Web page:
It’s not a good day for two of the top three telecom operators in India. Vodafone Idea, India’s second-largest telecom operator by subscriber count, said its consolidated loss had widened to $7.14 billion in the quarter that ended in September in what is the largest-ever quarterly loss witnessed in the nation on Thursday.
The announcement followed a similar outcry from India’s third-largest telecom operator. Bharti Airtel posted a consolidated net loss of 230.4 billion Indian rupees ($3.23 billion) after the telco took charge of a one-time $4.3 billion potential outstanding payment to the government related to a court dispute surrounding 14-year-old adjusted gross revenue.
Vodafone Idea said its $7.14 billion loss also provides for 256.8 billion Indian rupees ($3.6 billion) in outstanding payments surrounding the aforementioned court case.
In the filing, the Indian unit of British giant Vodafone Group and billionaire Kumar Mangalam’s Idea Cellular said it will file a review petition to India’s apex court to challenge the federal government’s decision.
In recent weeks, executives of U.K.-headquartered Vodafone, which owns 45% of Vodafone Idea, have said that the group’s telecom business in India could collapse if the government does not offer it any relief. The network’s India unit is already saddled with $14 billion in debt.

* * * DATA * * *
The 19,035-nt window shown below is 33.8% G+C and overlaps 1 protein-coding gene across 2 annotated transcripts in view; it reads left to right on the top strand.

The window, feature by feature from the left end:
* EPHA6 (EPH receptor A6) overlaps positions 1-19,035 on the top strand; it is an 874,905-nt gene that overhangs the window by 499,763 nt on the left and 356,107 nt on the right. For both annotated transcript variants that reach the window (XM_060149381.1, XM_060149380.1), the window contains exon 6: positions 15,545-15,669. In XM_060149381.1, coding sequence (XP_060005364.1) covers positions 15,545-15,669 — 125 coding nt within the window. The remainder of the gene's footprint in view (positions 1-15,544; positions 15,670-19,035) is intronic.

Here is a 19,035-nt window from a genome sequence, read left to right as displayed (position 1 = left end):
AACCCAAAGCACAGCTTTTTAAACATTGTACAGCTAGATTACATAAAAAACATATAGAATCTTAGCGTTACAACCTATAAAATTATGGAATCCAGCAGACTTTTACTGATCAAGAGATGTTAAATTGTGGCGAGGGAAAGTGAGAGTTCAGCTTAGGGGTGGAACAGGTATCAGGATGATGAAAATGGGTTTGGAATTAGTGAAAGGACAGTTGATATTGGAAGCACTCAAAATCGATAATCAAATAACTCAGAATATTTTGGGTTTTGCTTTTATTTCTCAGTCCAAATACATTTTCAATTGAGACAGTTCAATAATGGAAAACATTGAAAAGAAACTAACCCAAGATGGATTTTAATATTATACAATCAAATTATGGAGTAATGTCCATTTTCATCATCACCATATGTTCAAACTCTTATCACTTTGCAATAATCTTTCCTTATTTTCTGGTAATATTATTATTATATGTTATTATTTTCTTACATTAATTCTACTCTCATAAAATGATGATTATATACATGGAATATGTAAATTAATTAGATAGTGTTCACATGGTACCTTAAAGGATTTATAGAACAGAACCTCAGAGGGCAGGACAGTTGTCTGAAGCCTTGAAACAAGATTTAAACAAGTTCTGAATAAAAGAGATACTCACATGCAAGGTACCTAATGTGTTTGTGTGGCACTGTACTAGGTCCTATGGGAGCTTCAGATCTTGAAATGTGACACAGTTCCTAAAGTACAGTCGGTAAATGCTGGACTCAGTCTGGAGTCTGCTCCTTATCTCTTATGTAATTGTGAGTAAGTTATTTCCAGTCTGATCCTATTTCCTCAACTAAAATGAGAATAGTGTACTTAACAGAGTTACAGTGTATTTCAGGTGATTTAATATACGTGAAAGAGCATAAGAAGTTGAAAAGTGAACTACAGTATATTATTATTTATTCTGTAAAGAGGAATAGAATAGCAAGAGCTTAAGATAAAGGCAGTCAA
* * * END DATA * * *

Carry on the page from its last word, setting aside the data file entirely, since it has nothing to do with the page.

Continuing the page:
Vodafone Idea posted a revenue of 108,440 million Indian rupees ($1.5 billion), down 3.8% since last year. The company’s net loss during the same period last year stood at $687 million. Bharti Airtel’s revenue in the quarter stood at $2.93 billion.
Last month, the Indian Supreme Court ruled that Vodafone Idea and Bharti Airtel and several other operators, including some that are no longer operational, will have to pay to the government within 90 days a combined $13 billion in adjusted gross revenue as spectrum usage charges and license fees.
The Indian government and telecom operators are disputing how gross revenue should be calculated. The government has mandated that license and spectrum fee to be paid by operators as a share of their revenue. Telcos have argued that only core income accrued from use of spectrum should be considered for calculation of adjusted gross revenue.
Bharti Airtel has also requested the government for a waiver. Through a spokesperson, Gopal Vittal, MD and CEO of Bharti Airtel’s India and South Asia business, said, “We continue to engage with the government and are evaluating various options available to us. We are hopeful that the government will take a considerate view in this matter given the fragile state of the industry.”
Mukesh Ambani, Asia’s richest man who runs telecom network Reliance Jio — which has become the largest operator by subscriber count by starting a price war in the country three and a half years ago — has said that he does not share the view of his rival networks. His telecom network owes the least to the government — $1.8 million.
Reliance Communications, run by Mukesh’s brother Anil Ambani, and Aircel, run by tycoon T. Ananda Krishnan, also owe the government money. They have been bankrupt for years.